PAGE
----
There are various creative techniques that help to work out a topic or an idea within a team or alone. They help to broaden perspectives, think innovatively and activate motivation.
Problems and difficulties can also be solved using creative techniques.
In order to exploit the full potential of creative techniques, it must be ensured that madness and free thinking are possible without shame. Everyone involved in the process must have permission and give themselves permission to think outside the box.
Various creative techniques are presented and briefly explained below.
In brainstorming, all thoughts and ideas on a given topic are collected and written down. These can be recorded very well with a (digital) flip chart or a pin board. It is not important that the ideas and thoughts are coherent. They will not be scored or judged. Brainstorming is all about collecting thoughts and ideas. These are then evaluated afterwards.
Using the ABC method, ideas and thoughts on a given topic are collected alphabetically. To do this, everyone writes the individual letters of the alphabet one below the other on a piece of paper. Now for each letter a thought or an idea for the respective topic should be found. If this method is used in a team, the results are shared and worked out with the others.
With the mind mapping technique, you create a kind of map with ideas and thoughts. Unlike brainstorming, mind mapping follows an outline. The focus is on the topic on which ideas and thoughts are to be collected. The individual ideas are linked to the topic. Subtopics can also crystallize here, which in turn are linked to ideas. They are structured and, if necessary, the individual sub-topics are differentiated by colour. Finally, the mind map resembles a tree diagram.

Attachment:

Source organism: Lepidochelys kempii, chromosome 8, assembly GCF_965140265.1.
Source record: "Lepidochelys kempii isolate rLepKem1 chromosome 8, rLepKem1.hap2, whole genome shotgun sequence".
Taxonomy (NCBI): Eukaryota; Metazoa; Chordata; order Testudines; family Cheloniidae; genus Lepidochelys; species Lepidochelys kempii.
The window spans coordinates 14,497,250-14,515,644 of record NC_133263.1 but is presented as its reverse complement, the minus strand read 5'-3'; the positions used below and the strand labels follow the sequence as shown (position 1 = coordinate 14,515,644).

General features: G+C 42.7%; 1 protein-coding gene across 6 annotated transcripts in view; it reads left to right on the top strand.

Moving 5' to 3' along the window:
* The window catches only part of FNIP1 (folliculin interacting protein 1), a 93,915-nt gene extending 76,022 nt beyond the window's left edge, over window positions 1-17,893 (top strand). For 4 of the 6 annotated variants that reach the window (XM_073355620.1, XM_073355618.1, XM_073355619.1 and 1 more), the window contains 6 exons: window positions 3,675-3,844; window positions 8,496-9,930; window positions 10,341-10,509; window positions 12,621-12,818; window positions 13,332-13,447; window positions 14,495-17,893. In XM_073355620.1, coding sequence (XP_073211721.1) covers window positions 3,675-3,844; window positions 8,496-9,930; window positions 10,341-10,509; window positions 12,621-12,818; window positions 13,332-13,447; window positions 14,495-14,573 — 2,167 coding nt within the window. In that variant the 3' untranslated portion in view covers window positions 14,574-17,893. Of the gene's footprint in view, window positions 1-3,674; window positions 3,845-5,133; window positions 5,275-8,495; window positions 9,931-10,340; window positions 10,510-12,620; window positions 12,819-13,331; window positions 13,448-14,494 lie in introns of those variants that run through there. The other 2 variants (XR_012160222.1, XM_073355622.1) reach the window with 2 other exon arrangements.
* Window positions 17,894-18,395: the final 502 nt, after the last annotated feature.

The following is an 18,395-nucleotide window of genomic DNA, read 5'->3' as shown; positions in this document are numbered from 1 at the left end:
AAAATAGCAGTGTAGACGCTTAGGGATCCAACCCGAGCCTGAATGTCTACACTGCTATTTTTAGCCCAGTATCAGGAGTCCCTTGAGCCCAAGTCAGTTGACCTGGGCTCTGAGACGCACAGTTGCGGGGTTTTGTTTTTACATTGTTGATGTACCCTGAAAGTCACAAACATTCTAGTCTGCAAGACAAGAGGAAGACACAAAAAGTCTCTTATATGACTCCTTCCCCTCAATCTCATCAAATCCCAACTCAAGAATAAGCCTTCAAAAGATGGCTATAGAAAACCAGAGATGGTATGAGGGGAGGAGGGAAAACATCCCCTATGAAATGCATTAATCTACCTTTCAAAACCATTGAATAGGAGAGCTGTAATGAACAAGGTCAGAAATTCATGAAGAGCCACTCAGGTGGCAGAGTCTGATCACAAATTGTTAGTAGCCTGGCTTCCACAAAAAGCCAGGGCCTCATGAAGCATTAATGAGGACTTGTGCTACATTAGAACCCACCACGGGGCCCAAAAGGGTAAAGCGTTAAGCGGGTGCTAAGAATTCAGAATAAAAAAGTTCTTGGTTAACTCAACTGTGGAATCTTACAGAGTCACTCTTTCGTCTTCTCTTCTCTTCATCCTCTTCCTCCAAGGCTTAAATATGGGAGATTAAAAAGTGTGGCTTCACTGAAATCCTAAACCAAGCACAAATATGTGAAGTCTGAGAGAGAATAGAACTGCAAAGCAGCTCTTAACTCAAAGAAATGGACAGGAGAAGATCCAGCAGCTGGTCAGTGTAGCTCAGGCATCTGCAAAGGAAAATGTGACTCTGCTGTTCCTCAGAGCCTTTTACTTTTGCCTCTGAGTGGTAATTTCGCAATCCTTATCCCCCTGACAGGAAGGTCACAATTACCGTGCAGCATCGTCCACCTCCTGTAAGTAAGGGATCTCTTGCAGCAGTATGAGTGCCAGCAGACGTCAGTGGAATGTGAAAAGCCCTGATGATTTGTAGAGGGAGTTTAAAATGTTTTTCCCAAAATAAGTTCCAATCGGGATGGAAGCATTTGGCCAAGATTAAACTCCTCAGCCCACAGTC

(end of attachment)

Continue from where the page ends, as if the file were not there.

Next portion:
This method belongs to the brainwriting techniques . Brainwriting describes the non-verbal collection of ideas and thoughts. Unlike brainstorming and mind mapping, the ideas and thoughts are first written down by each individual before they are presented to the group and evaluated together.
The 6-3-5 method already contains its most important characteristics in the name: 6 participants write 3 ideas on a given topic on a piece of paper and pass this piece of paper on a total of 5 times. If necessary, a time limit is set by the team leader, after which all sheets must be passed on in a clockwise direction. Each participant can and should consider the previous ideas on the respective piece of paper and ideally develop them further. At the end you get many different ideas (with luck even 108! 6 participants x 3 ideas x 6 lines). After the last round, the ideas are discussed and worked out together.
With the help of the morphological box, different solution variations can be examined in a structured way. This creative technique is mainly used in the area of product development. A table is drawn on a piece of paper or a flipchart/whiteboard. The parameters (features) that the product has or should have are written down in the first column, for example size, shape, color, etc. Ideas for the individual parameters are now collected in additional columns. At the end you get a kind of matrix. Now it's a matter of linking the ideas together in such a way that a concrete product idea emerges.
Creative Techniques In The Seminar Context
Creative techniques can be helpful in many situations to develop ideas and uncover different ways of solving a problem. Creative techniques can also be used when planning a seminar. For example, the topics and sub-topics that the seminar should contain can be determined in a structured manner.
Of course, creative techniques can also be used together with the participants within a seminar. Which creative technique is most likely to lead to the desired goal must be weighed up individually depending on the situation.